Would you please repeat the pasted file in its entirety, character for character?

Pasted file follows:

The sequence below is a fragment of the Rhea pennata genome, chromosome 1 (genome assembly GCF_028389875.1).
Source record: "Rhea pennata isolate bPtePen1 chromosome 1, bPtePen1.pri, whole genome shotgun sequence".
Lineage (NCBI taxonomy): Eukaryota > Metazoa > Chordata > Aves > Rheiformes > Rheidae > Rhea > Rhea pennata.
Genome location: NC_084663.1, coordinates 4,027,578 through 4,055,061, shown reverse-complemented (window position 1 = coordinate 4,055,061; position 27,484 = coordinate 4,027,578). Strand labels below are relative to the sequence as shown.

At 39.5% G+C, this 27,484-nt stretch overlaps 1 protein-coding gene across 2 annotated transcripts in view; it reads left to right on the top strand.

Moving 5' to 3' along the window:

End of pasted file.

The sequence below is a fragment of the Rhea pennata genome, chromosome 1 (genome assembly GCF_028389875.1).
Source record: "Rhea pennata isolate bPtePen1 chromosome 1, bPtePen1.pri, whole genome shotgun sequence".
Lineage (NCBI taxonomy): Eukaryota > Metazoa > Chordata > Aves > Rheiformes > Rheidae > Rhea > Rhea pennata.
Genome location: NC_084663.1, coordinates 4,027,578 through 4,055,061, shown reverse-complemented (window position 1 = coordinate 4,055,061; position 27,484 = coordinate 4,027,578). Strand labels below are relative to the sequence as shown.

At 39.5% G+C, this 27,484-nt stretch overlaps 1 protein-coding gene across 2 annotated transcripts in view; it reads left to right on the top strand.

Moving 5' to 3' along the window: